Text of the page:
Hauser maintains that there are not a lot of good orchestral mock-ups nor midi samples that emulate or provide a good substitute for the orchestral experience. Orchestral pieces are marketable as there is not as much competition out there, as it takes more musical training to create these cues.
On the other hand, electronic, action and techno pieces are easier to compose using loops, sound effects, atmospheric sounds and synth pads.
Nowadays, Hauser writes for ten libraries, explaining that some are more successful than others. Some libraries are regularly checked every three months for new music cues. “It”™s a numbers game,” he adds. “The more pieces you have out there, the more you are likely to sell.”Â Unfortunately quality is not always what they are looking for. Laments Hauser, “Sometimes they even want something with very old sounds or that has a dated feel.”
Baby Attacks is a comedy or cartoon music cue that is crammed full of funny, odd synth sounds with a whimsical, quirky flavor. A dramatic tune, but not too serious.
“Music is so subjective. I find it”™s better not to talk about it. Everyone has their own personal background that they bring to music appreciation.”
For listing the cues, Hauser does have to come up with titles in order to peg the music into certain genre categories, yet maintains that diverse styles exist within those limited categories.Â Tags, descriptions and keywords help music hunters define and narrow their search.Â “People like to typecast music, but good music can seldom be typecast.”
As he points out, original music evokes emotions and can sometimes surprise even a serious music lover.
Chase the Donkey is an upbeat and high-energy comedy children”™s tune with a honky-tonk flavor. To evoke a carefree and chasing melody, Hauser featured glockenspiel, marimba and banjo.
Costly Victory features a pretty piano theme, merged with synth strings, that builds for dramatic impact to a positive and triumphant finale. He put that tune into a folder labeled “˜emotional, melancholy and romance.”™
Hauser reiterates, “Yet everyone can have a completely subjective response to any cue. That”™s why I don”™t like to tell people what they are supposed to feel.”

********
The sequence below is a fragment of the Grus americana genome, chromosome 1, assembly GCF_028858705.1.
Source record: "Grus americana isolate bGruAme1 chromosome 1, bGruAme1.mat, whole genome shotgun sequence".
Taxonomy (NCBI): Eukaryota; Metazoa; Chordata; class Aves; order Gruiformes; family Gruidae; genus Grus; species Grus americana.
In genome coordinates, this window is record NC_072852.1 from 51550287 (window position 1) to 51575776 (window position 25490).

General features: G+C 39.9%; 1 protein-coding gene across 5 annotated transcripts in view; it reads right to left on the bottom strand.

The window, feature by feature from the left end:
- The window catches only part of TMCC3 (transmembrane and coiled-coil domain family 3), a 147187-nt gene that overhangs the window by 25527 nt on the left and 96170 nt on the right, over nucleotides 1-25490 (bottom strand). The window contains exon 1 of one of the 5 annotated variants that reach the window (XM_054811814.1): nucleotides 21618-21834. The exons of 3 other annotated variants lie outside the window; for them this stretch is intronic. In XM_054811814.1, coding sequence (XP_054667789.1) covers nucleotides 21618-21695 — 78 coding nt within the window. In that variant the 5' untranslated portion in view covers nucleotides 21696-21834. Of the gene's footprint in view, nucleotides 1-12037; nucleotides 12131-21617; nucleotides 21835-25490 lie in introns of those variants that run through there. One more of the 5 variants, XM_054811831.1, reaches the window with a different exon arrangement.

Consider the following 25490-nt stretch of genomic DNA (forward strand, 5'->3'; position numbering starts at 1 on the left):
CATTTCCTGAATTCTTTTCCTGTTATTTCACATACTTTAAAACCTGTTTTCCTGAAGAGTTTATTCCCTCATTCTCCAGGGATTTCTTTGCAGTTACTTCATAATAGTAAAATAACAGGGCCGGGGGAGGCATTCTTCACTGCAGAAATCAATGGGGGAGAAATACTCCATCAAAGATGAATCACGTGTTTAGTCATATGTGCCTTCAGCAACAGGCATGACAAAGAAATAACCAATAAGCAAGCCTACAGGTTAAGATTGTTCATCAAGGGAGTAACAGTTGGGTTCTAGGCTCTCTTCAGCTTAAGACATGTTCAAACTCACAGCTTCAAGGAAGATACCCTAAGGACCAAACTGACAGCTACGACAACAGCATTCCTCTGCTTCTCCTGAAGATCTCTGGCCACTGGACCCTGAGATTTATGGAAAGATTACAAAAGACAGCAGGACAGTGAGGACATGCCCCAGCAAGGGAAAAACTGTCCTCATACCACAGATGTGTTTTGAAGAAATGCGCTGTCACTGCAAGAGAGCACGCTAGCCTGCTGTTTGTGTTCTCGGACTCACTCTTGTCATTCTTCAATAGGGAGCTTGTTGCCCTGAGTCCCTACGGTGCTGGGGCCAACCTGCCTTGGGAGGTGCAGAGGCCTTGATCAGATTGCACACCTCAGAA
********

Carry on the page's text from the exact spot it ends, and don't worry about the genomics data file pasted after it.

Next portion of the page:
Infinite Universe is a haunting piece with triggered vocals and harmonies. Explains Hauser, “Because you are somewhat limited by the samples you use, it”™s sometimes like constructing a puzzle. You have to take a pre-recorded selection of samples of voices, from individual notes to whole phrases, and make them connect.”
“Now I”™m getting pretty good at it,” he grins.
Hauser says he can compose a two-minute cue in six hours. He returns to it a day or so later with a fresh perspective in order to refine the composition, insisting you need create some distance to see how it will strike another listener who is not familiar with the piece.
For his “˜Spy”™ music folder, he sometimes falls back on predictable classic sounds and choices.Â “Nothing defines James Bond more than a minor major with a 7th chord.”
Hauser says that writing for libraries can be a little restricting. “Sometimes you can”™t compose as freely as you”™d like. Library music exists to fulfill an expectation. Often they are looking for a sound-alike theme or melody.”
He adds that probably the most copied piece of underscoring is the instantly familiar 5/4 bass line theme from Mission Impossible, composed by Lalo Schifrin.
For his cue The Thief and the Spy Hauser used bassoon and pizzicato strings in order to fulfill expectations, explaining that sounds and emotions are driven by associations, whether conscious or otherwise.
Fanfare for a Common Soldier is – predictably enough – a marching tune that was commissioned by one of the libraries. Pairing brass with an up-beat, heroic march tune, Hauser explains that using a live trumpet player to lay down the main melody makes a big difference in the immediacy and urgency of the sound.
These days his work involves him in a variety of projects, including movies, theater and video games. In addition to being a composer, Hauser is also an educator and bass player and has released three Bass method books, which are available for purchase here.
With his musical compositions, Dominick Hauser demonstrates a vast breadth of styles, skills and expertise. Whether writing a commissioned piece to precise specifications or composing with free reign, Hauser”™s themes and melodies are delightful, intense or transporting – depending upon the intent of the music cue. This gifted composer is equally at ease with a simple theme as he is with a sophisticated orchestral piece – Hauser can do it all.
More info here.
Review & interview by Pauline Adamek